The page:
Tuesday, August 24, 2010

Perhaps it is a good thing not being able to use the D&D Name.

The one thing that all retro-clones share is the inability to use the Dungeons & Dragons trademark as the title of the game. There are many in the OSR publishing community that would jump on it if it could magically was opened up for use. But would that be helpful with the situation we have today?

I found this thread on RPG.net where the poster asked what would keep a newer player from playing an older edition. The usual range of edition arguments ensues with a few thoughtful replies. However the thread reminded me about the underlying issues.

"Back in the day", there were a variety of reasons why people moved on to a different RPG despite D&D being their first game. For some D&D was too abstract, not enough character options, didn't like fantasy, combat wasn't realistic, and so on.

Then D&D itself changed, with the parent company (TSR/Wizards) changing the game to what they felt would work best for the current market. So despite the fact that a game doesn't age it did change and a new generation learned and liked a new version of D&D. And now we have a least three major version of a game called Dungeons & Dragons. * Each of these versions have their own fans.

The arguments in the RPG.net brought the fact home to me that the name Dungeon & Dragon now represents several very different games. That it would be better for those who like the older editions to forge ahead and carve out their own identity with the version they love. That OSRIC/Labyrinth Lord/Swords & Wizardry/Dark Dungeons/etc are the new face of the older game. Just as Pathfinder the face of the 3.X versions, and 4.0 is now Dungeons & Dragons as deemed by WoTC.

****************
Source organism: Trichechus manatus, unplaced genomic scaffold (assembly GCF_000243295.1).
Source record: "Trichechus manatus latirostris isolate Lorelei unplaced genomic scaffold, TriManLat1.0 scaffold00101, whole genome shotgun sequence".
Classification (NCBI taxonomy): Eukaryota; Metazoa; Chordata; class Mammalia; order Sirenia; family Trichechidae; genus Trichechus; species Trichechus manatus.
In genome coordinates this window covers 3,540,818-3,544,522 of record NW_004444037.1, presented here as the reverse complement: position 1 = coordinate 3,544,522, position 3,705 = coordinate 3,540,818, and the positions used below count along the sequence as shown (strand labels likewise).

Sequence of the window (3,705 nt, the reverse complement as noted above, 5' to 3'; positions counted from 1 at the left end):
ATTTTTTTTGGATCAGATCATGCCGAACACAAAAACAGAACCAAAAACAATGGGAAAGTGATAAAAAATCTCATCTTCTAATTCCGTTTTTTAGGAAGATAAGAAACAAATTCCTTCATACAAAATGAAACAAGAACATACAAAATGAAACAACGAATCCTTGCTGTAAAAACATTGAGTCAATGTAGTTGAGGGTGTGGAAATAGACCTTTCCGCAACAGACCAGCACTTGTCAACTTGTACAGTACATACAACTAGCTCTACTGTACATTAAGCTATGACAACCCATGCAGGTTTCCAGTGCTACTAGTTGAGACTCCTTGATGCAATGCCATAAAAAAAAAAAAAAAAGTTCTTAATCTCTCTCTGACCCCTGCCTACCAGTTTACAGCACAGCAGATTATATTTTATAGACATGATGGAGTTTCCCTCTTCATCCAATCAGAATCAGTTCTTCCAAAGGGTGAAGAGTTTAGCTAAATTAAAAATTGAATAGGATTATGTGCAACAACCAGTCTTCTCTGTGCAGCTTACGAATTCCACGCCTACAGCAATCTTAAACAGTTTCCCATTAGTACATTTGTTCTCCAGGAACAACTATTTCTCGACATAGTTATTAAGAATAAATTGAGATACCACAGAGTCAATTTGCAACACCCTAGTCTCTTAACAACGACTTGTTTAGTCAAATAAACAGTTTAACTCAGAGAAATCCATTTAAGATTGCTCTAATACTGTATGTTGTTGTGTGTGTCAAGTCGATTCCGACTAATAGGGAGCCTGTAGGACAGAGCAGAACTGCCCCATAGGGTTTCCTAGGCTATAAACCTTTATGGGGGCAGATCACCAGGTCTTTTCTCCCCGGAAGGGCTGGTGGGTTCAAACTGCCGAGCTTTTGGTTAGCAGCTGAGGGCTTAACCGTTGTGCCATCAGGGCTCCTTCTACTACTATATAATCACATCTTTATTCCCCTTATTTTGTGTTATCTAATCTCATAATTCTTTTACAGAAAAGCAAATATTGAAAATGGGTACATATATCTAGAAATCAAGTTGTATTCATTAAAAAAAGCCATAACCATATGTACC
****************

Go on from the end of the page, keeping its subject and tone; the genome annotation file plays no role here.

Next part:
This way we don't run into false expectations, it's older so it must suck in some way, why doesn't it have X or Y, and so on. The original game will live or die on it's own merit. Which many have found to be considerable.

*The line from OD&D to AD&D2 as one major version, D&D 3.X as another major version, and D&D 4.0/Essentials as a third version. Many break it down further than that but the point is that there distinct different games calling themselves Dungeons & Dragons.

5 comments:

David Macauley said...

It's a shame so many seem hostile to the label "old school", I think it's an apt title for "TSR D&D". Still, I must admit I've been using the latter term more than the former lately.

Tim Shorts said...

Don't you think D&D has just become the generic word to describe fantasy RPG? I use the examples of 'scotch tape' and 'xeroxing'. Most new folks who come to the game will be familiar with that term and can identify with it. If you ask someone who hasn't played much to play a game of OSRIC or Labyrinth Lord they will more than likely give you a quizical look. The usual way to explain in is "it's like Dugeons & Dragons' which is ually followed by an 'ohhh'.

N. Wright said...

@Tim: I think that's a benefit when bringing new people into the hobby, sometimes. When you talk about playing Labyrinth Lord or Lamentations of the Flame Princess, there's absolutely no confusion as to how it's run or what, exactly you're playing. If you say D&D, they have to know what edition and with what "bonus" rules and so forth.

Besides, D&D still has a connotation of being for "geeks", whereas other games don't have that name recognition. It's easier to talk about Labyrinth Lord while "incognito" in public, for example.

Jae said...

d&d is jello, it's a band-aid, it's scotch tape. Maybe if it's in lower case a case could be made.

Zachary The First said...

Agreed, Jae.